Hiroshima Appeals 1989
Comment from Designer
It is often said that: “all that lives must die.” Those who raise a call for peace, however, know the supreme joy of living. For they know that only when man is free from threat of bodily harm can he appreciate life to the fullest.
Not long ago, I viewed a photograph taken by Mamoru Horiguchi entitled “1/8” depicting a sensuous black nude. Almost catatonically, yet with a sense of acute tension, I was totally transfixed by the photo. A month passed, and still I could not drive it from my conscience. On the contrary, I became all the more captive to its spell with the passing of time.
It was during this lingering mood that I saw the German film “Der Himmel Uber Berlin” (Sky Over Berlin) from director Wim Wenders. As I watched the film, the sensuous black body that had haunted me for weeks instantly acquired the wings of an angel.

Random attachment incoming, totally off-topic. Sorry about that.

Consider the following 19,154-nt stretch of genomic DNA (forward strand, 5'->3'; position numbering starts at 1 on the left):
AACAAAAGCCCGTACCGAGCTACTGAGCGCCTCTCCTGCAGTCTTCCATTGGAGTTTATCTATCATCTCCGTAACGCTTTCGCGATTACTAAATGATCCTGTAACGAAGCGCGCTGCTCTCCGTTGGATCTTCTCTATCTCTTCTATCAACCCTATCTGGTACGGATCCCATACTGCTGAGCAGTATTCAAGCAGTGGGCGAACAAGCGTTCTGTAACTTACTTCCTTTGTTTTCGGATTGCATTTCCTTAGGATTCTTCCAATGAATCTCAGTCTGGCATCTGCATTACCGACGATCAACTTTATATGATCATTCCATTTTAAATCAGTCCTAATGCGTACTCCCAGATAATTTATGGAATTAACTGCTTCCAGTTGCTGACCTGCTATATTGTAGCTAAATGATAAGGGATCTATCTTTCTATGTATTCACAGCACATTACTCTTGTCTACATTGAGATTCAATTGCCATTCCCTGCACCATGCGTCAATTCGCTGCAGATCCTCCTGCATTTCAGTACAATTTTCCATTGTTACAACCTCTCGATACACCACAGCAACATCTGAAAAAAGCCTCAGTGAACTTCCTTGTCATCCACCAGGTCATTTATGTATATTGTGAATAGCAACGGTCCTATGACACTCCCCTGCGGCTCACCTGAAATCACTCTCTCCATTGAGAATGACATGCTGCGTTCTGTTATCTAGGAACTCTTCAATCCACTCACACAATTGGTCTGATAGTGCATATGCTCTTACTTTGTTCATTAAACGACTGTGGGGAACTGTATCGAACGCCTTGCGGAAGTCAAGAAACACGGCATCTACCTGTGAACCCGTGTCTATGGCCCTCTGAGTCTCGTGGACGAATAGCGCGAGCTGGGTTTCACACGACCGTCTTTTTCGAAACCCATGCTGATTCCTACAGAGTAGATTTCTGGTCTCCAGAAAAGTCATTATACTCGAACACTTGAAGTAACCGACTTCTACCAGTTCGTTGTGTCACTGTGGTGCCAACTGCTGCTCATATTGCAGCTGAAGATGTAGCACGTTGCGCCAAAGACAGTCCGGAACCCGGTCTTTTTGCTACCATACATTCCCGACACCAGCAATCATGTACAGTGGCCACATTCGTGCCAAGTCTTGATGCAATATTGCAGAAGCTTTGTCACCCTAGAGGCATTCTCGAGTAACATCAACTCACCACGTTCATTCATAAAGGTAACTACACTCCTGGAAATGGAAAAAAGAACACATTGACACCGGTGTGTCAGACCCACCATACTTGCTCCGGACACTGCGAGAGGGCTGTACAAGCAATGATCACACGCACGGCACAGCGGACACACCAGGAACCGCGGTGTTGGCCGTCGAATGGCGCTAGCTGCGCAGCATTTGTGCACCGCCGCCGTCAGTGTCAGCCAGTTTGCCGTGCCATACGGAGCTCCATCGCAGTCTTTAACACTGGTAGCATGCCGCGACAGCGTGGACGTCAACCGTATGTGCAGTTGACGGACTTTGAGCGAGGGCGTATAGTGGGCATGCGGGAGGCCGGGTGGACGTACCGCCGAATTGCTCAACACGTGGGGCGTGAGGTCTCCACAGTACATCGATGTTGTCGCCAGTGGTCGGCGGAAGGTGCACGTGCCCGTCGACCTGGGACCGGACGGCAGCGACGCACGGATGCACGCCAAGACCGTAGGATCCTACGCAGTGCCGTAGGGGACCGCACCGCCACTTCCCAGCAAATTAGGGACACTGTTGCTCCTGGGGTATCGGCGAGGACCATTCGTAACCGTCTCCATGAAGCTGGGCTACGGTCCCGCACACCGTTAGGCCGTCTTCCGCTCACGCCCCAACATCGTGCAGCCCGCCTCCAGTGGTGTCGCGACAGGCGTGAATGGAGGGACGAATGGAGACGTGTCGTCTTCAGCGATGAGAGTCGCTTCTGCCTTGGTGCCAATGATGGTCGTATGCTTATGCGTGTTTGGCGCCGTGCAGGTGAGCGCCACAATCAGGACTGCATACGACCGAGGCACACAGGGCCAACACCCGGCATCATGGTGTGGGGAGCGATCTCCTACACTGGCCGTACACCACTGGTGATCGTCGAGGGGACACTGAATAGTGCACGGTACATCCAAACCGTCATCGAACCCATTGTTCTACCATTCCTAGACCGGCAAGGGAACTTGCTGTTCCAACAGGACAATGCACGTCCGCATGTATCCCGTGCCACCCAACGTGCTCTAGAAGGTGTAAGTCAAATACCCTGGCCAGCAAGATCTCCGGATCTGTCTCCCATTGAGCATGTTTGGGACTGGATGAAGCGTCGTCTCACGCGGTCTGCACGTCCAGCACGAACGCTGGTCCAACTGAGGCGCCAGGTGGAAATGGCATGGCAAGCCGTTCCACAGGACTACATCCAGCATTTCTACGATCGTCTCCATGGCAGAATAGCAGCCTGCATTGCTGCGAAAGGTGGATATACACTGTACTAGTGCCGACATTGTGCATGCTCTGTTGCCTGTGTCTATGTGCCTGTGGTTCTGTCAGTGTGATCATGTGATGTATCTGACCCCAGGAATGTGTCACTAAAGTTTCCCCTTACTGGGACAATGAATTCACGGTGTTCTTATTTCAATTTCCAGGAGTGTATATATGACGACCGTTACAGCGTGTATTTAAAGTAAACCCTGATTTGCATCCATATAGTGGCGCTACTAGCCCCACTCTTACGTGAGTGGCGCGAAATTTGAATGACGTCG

Every living being pauses to look at the sky above him and wonders about the distant realms that lie beyond. In fact such musings may be “proof”, albeit extremely abstract, of man’s existence. Watching the German film, I recalled the sky over Hiroshima and I decided to revive my memories in the 1989 Hiroshima Appeals poster.
While producing the poster, I happened to glance at my unfolding work upside–down. That was when I realized that the angel that had all along been soaring heavenward appeared suddenly to be plunging headlong toward the depths of hell. Immediately I decided to retain this double interpretation, adding the caption: “Heaven or Hell: The choice is yours.”
If even one person in ten who take this poster in hand is inspired to invert it and ponder its dual possibilities––and mankind’s two choices––then he shall stand as verification of man’s wisdom and courage. It is to him that this poster is dedicated.
Hiroshima Appeals Poster Campaign
In 1983, the Japan Graphic Designers Association Inc. (JAGDA) and the Hiroshima International Cultural Foundation announced their collaboration on a project focusing on the theme “Hiroshima’s Spirit” and launched a poster campaign with the goal of promoting peace at home and abroad. The first poster, entitled “Burning Butterflies”, was created by Yusaku Kamekura, the president of JAGDA at the time. Designers affiliated with JAGDA produce one poster each year.
Size: B1 (728 x 1,030mm)